Your ability to thrive under pain and discomfort often reflects the level of athletic success that you can achieve. Growth and improvement require conditioning and training, which are intended to challenge you.
This leaves you with two choices: the pain of discipline or the pain of regret. Either way, you will experience pain. However, these aren’t really choices— they are consequences of something even deeper.
There is a fundamental difference between pleasure and happiness:
“True happiness is lived over and over again in memory, always with a renewal of the original good; a moment of unholy pleasure may leave a barbed sting…
“Happiness leaves no bad after-taste, it is followed by no depressing reaction; it brings no regret, entails no remorse; pleasure too often makes necessary contrition and suffering; and, if indulged to the extreme, it brings degradation and destruction…” —James Talmage
Yet, society has conditioned us to fear and flee from the slightest discomfort—popularizing pleasure at the expense of joy. The outcome is regret rather than discipline.
The following are strategies to augment our ability to tolerate and even embrace discomfort in our pursuit of discipline and happiness:
1. Resolve Internal Tension
One of the biggest challenges in our ability to tolerate pain is a fundamental misunderstanding of what pain is and where it comes from.
According to Neuroscientist Candice Pert, Ph.D., the body, not the brain, is the subconscious mind which communicates via neuropeptides.
“Pain and other chronic symptoms are physical manifestations of unresolved internal conflict. Symptoms surface as the instinctual mechanism for self-survival. They are messages from the inner self wanting to be heard, but ego takes center-stage, and hides the truth within the shadows of the unconscious mind: which is the body,” Stephen Ozanich said.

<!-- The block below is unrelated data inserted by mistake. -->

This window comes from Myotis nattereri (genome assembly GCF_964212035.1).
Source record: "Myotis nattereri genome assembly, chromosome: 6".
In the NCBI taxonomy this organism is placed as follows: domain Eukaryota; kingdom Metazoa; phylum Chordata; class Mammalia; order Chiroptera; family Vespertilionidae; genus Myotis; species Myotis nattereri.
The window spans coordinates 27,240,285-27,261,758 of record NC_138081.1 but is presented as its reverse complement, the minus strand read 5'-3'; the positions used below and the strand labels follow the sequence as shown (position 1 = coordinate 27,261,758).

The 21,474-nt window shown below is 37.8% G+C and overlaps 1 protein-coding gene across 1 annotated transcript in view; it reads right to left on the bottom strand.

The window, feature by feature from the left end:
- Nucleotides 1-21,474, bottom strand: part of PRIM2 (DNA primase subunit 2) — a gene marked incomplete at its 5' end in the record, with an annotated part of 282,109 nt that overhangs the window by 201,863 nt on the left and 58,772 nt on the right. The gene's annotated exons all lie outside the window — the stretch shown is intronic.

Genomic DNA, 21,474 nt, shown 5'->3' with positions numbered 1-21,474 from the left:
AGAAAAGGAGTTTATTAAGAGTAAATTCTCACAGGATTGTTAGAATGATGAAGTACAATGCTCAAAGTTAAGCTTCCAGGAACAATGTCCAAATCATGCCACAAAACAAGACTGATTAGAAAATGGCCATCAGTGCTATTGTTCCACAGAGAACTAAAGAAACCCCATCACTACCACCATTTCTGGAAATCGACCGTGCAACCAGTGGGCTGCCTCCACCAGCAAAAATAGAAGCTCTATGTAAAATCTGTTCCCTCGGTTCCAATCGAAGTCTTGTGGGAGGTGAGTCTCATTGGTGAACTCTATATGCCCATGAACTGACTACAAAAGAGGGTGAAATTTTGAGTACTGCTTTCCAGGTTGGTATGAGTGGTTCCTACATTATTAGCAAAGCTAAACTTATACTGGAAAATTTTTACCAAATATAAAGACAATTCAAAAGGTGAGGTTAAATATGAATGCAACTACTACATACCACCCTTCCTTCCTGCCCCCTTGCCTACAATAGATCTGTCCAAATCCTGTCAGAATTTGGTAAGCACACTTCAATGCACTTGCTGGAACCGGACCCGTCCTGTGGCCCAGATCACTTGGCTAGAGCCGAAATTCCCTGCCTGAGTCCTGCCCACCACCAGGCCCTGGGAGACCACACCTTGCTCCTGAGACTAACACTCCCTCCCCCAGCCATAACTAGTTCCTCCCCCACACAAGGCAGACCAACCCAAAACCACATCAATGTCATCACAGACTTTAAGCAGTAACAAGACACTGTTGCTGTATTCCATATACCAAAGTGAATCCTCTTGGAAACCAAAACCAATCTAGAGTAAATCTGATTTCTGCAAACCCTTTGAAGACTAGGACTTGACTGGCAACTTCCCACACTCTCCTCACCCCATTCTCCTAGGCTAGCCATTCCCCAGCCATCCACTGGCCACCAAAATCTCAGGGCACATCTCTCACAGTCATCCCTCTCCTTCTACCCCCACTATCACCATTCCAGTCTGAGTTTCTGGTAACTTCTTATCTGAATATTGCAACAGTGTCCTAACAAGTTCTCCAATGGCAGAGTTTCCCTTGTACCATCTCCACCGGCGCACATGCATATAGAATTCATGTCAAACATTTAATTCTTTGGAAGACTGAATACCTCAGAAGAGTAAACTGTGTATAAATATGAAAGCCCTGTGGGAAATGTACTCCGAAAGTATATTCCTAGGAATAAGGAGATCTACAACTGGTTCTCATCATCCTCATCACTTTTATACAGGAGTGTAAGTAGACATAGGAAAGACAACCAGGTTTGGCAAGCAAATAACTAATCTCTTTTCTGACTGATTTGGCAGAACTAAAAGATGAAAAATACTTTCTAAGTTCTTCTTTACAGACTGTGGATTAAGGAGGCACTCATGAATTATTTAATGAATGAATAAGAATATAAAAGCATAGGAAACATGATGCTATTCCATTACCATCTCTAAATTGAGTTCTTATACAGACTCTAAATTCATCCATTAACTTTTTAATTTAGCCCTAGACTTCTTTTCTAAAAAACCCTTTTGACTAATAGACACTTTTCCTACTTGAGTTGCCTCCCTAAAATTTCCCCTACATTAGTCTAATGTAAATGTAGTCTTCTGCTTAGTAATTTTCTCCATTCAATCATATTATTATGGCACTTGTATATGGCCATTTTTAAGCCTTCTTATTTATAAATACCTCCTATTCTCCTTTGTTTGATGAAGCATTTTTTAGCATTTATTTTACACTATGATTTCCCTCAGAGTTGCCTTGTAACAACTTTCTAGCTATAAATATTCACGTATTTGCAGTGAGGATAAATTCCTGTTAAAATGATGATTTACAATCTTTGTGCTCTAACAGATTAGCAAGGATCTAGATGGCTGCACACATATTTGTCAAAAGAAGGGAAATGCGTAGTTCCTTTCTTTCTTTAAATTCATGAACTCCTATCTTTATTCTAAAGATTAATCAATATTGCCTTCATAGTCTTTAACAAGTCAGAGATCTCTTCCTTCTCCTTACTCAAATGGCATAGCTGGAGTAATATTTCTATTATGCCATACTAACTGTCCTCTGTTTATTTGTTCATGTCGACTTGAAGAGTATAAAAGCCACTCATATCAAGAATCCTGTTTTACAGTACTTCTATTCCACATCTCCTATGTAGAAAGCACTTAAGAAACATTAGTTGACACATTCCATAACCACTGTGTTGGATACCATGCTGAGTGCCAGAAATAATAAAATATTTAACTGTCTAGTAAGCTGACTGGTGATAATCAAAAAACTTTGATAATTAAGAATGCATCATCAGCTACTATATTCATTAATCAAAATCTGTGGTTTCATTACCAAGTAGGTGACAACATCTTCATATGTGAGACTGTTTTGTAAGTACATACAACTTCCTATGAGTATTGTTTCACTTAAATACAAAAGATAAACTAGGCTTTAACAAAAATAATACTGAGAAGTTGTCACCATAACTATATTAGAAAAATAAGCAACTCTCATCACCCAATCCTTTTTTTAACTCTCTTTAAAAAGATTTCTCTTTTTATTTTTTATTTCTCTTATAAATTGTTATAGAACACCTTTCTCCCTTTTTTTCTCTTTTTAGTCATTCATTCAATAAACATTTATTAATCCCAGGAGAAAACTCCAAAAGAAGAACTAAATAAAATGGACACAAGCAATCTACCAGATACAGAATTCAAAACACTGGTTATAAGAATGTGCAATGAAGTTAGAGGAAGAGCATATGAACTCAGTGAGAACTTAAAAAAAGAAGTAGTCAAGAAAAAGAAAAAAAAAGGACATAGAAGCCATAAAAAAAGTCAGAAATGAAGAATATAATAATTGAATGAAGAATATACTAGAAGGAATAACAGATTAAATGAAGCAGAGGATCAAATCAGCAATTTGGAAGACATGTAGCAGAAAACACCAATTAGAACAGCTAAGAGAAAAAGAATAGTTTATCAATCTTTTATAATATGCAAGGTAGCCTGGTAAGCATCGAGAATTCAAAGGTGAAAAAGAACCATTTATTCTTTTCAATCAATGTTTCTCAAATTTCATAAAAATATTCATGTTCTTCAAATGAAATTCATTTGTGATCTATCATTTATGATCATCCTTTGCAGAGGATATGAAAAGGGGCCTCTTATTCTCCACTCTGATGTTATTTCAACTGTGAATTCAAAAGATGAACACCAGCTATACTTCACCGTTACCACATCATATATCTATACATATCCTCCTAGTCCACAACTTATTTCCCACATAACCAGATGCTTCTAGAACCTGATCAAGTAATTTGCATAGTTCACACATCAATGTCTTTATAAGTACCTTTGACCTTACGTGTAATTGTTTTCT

By simply coming to terms with the idea that our physical pain reflects our internal turmoil, we can often experience a release. This knowledge has power. My Aunt Jane came to this realization and was able to run without knee pain for the first time in twenty years.
Other strategies for overcoming inner tension include communication, laughing, forgiveness, meditation, keeping a journal, and letting your worries go.
2. Purposefully Making Situations More Difficult
“Mental resilience is arguably the most critical trait of a world-class performer, and it should be nurtured continuously. Left to my own devices, I am always looking for ways to become more and more psychologically impregnable. When uncomfortable, my instinct is not to avoid the discomfort but to become at peace with it. My instinct is always to seek out challenges as opposed to avoiding them.”—Josh Waitzkin
Good timber does not grow with ease. The stronger the wind, the stronger the trees will grow. Do not choose the easy path. That is pleasure. Choose happiness.
3. Mental Tricks To Reframe Pain
In a recent PLOS Biology study, subjects endured thermal stimulation on their arm multiple times. During the tests, they were asked to mentally “increase” or “decrease” the pain intensity. To increase pain, they focused on how unpleasant the pain was. To decrease pain, they focused on the sensation being pleasantly warm—like a blanket on a cold day. Pain was intensified when participants mentally increased pain and was less severe when they cognitively decreased it, says study author Tor Wager, Ph.D.
“There is no good or bad without us, there is only perception. There is the event itself and the story we tell ourselves about what it means.”―Ryan Holiday
4. Practice Discomfort
Tim Ferriss enhances his ability to become comfortable in uncomfortable situations by doing things that normally embarrass him. He’ll go into a coffee shop and lay in the middle of the floor. After a while, and generally with a crowd staring at him, he gets up and says he’s okay.
5. Activate And Kill Your TRPV1 Pain Receptor
You can constantly activate and eventually kill your TRPV1 pain receptor through over-dosage of foods containing capsaicin. Capsaicin is present in miniscule quantities in foods such as oregano, cinnamon and cilantro, and is predominantly found in peppers.
About Benjamin Hardy
Benjamin Hardy is the foster parent of three children and the author of Slipstream Time Hacking. He’s pursuing his Ph.D. in organizational psychology. To learn more about Mr. Hardy, visit www.benjaminhardy.com or connect with him on Twitter.